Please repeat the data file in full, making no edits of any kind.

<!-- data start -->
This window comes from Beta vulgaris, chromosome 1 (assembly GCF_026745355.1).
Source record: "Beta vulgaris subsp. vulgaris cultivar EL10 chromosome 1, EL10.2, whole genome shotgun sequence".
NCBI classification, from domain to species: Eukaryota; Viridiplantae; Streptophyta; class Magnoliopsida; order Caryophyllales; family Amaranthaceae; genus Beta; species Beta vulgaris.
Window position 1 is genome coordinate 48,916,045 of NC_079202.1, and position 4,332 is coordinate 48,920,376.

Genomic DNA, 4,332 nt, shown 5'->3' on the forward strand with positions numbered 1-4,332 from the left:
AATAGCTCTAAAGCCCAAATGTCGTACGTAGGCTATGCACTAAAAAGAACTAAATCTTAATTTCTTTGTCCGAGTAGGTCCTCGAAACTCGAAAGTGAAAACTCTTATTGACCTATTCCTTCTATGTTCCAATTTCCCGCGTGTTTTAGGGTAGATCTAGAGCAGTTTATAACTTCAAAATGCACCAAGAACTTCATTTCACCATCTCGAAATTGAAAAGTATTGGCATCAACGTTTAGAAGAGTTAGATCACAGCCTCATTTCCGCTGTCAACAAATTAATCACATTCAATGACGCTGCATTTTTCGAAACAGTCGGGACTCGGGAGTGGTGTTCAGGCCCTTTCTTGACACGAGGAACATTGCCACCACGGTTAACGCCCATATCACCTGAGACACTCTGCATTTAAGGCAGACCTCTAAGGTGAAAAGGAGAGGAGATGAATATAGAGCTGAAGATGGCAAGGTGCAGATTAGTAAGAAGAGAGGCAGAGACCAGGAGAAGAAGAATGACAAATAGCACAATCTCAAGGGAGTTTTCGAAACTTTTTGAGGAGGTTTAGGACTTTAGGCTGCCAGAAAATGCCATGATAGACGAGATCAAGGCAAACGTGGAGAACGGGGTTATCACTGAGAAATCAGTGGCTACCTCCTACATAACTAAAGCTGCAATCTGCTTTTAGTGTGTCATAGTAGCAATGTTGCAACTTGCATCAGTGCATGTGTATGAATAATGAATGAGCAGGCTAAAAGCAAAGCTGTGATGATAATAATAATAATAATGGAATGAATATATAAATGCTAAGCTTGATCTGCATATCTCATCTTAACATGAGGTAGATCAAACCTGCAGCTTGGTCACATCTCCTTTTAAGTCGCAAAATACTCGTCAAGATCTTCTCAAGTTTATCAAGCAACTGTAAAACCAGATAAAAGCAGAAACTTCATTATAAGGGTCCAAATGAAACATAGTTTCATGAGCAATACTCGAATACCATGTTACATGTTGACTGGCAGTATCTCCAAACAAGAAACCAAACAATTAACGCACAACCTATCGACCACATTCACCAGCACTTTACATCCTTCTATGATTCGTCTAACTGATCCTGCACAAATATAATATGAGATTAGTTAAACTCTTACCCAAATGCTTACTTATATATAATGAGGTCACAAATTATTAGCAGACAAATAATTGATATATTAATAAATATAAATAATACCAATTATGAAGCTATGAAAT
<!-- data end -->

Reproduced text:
This window comes from Beta vulgaris, chromosome 1 (assembly GCF_026745355.1).
Source record: "Beta vulgaris subsp. vulgaris cultivar EL10 chromosome 1, EL10.2, whole genome shotgun sequence".
NCBI classification, from domain to species: Eukaryota; Viridiplantae; Streptophyta; class Magnoliopsida; order Caryophyllales; family Amaranthaceae; genus Beta; species Beta vulgaris.
Window position 1 is genome coordinate 48,916,045 of NC_079202.1, and position 4,332 is coordinate 48,920,376.

Genomic DNA, 4,332 nt, shown 5'->3' on the forward strand with positions numbered 1-4,332 from the left:
AATAGCTCTAAAGCCCAAATGTCGTACGTAGGCTATGCACTAAAAAGAACTAAATCTTAATTTCTTTGTCCGAGTAGGTCCTCGAAACTCGAAAGTGAAAACTCTTATTGACCTATTCCTTCTATGTTCCAATTTCCCGCGTGTTTTAGGGTAGATCTAGAGCAGTTTATAACTTCAAAATGCACCAAGAACTTCATTTCACCATCTCGAAATTGAAAAGTATTGGCATCAACGTTTAGAAGAGTTAGATCACAGCCTCATTTCCGCTGTCAACAAATTAATCACATTCAATGACGCTGCATTTTTCGAAACAGTCGGGACTCGGGAGTGGTGTTCAGGCCCTTTCTTGACACGAGGAACATTGCCACCACGGTTAACGCCCATATCACCTGAGACACTCTGCATTTAAGGCAGACCTCTAAGGTGAAAAGGAGAGGAGATGAATATAGAGCTGAAGATGGCAAGGTGCAGATTAGTAAGAAGAGAGGCAGAGACCAGGAGAAGAAGAATGACAAATAGCACAATCTCAAGGGAGTTTTCGAAACTTTTTGAGGAGGTTTAGGACTTTAGGCTGCCAGAAAATGCCATGATAGACGAGATCAAGGCAAACGTGGAGAACGGGGTTATCACTGAGAAATCAGTGGCTACCTCCTACATAACTAAAGCTGCAATCTGCTTTTAGTGTGTCATAGTAGCAATGTTGCAACTTGCATCAGTGCATGTGTATGAATAATGAATGAGCAGGCTAAAAGCAAAGCTGTGATGATAATAATAATAATAATGGAATGAATATATAAATGCTAAGCTTGATCTGCATATCTCATCTTAACATGAGGTAGATCAAACCTGCAGCTTGGTCACATCTCCTTTTAAGTCGCAAAATACTCGTCAAGATCTTCTCAAGTTTATCAAGCAACTGTAAAACCAGATAAAAGCAGAAACTTCATTATAAGGGTCCAAATGAAACATAGTTTCATGAGCAATACTCGAATACCATGTTACATGTTGACTGGCAGTATCTCCAAACAAGAAACCAAACAATTAACGCACAACCTATCGACCACATTCACCAGCACTTTACATCCTTCTATGATTCGTCTAACTGATCCTGCACAAATATAATATGAGATTAGTTAAACTCTTACCCAAATGCTTACTTATATATAATGAGGTCACAAATTATTAGCAGACAAATAATTGATATATTAATAAATATAAATAATACCAATTATGAAGCTATGAAAT